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Saturday, 01 March 2014 00:00

Managing Your Fibromyalgia

What Is Fibromyalgia?

Fibromyalgia (FM) is a chronic condition causing pain in muscles, tendons, and ligaments. In FM, specific places in the body where pain is felt are called tender points.

What Causes Fibromyalgia?

The cause is unknown, but it is not thought to be an infection. Possibilities include poor sleep, certain chemicals called serotonin and substance P, muscle abnormalities, and stress hormones.

FM is most common in women aged between 20 and 50 and is also common in women older than 60.

What Are the Symptoms of Fibromyalgia?

Pain and fatigue are the main symptoms and can affect activities at work and home.

Pain is usually worse in the upper back and neck and the lower back and hips. Pain can occur near any tender point, however.

Fatigue can be severe. Headaches, numbness or tingling in the hands or feet, and forgetfulness are other symptoms.

How Is Fibromyalgia Diagnosed?

A doctor uses a medical history and an examination of joints and muscles for diagnosis. For a diagnosis of FM, the doctor must find at least 11 of the 18 tender points.

Laboratory tests and x-rays may be done to rule out other diseases causing similar symptoms. Blood tests and x-rays are usually normal in fibromyalgia.

How is Fibromyalgia Treated?

No cure exists for FM, but people with FM can feel better with the right treatment. Medicines, exercise, reducing stress, and improving sleep to reduce fatigue can help people feel better.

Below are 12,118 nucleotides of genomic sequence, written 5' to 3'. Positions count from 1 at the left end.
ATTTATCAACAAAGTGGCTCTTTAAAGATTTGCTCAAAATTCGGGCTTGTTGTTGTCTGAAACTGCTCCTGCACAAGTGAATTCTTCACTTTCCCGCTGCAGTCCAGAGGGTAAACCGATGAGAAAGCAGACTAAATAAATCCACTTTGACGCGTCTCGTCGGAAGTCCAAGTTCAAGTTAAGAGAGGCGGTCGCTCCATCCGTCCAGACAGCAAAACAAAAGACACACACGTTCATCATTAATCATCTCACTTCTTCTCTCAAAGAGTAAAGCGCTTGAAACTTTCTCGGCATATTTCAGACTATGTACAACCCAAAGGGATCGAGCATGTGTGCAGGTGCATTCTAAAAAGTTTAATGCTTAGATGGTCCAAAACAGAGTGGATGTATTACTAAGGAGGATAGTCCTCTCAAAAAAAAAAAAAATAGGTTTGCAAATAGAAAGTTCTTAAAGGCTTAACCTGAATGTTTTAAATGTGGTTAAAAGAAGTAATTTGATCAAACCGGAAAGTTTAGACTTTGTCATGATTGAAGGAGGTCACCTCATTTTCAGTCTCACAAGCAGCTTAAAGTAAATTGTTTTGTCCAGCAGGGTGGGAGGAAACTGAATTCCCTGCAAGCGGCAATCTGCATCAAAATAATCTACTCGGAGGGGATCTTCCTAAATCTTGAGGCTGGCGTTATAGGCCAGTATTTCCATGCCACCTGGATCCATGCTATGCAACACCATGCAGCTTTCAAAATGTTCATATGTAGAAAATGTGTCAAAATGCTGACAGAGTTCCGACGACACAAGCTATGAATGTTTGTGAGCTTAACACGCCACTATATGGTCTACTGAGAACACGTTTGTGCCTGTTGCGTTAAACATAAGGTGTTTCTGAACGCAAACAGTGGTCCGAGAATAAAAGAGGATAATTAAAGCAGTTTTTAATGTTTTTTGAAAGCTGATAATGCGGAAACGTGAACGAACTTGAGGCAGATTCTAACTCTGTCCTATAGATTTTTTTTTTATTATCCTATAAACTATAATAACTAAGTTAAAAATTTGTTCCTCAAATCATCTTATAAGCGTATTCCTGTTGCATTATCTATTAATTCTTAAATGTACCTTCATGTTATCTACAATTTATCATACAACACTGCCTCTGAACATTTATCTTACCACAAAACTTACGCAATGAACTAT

Drugs can improve the amount and quality of sleep. Interrupted sleep prevents people from reaching the deepest sleep, but medicines can help them reach this deeper stage of sleep. As a result, pain decreases. The most common medicines include low doses of antidepressants (e.g., amitriptyline or duloxetine). Common side effects include grogginess, dry mouth, constipation, and weight gain.

Exercises help reduce pain. Stretching and posture exercises should be done daily for good body alignment and to prevent pain. Endurance exercises should be done three or four times a week; these include walking, biking, and water therapy. It is important to begin to exercise slowly and to increase gradually.

Often people with FM forget how to relax. A counselor can offer relaxation therapy as well as family counseling to see whether depression or family or financial problems are contributing to FM.

DOs and DON’Ts in Managing Fibromyalgia:

  • DO call your doctor if you have drug side effects
  • DO ask your doctor what over-the-counter pain medications you may take.
  • DO communicate and follow up with your healthcare workers.
  • DON’T expect medicines alone to reduce your pain and fatigue. Feeling better involves better sleep, exercise, and stress management.
  • DON’T take any diet supplement without discussing it first with your doctor.
  • DON’T stop exercising.

For more information, see the attachments below.

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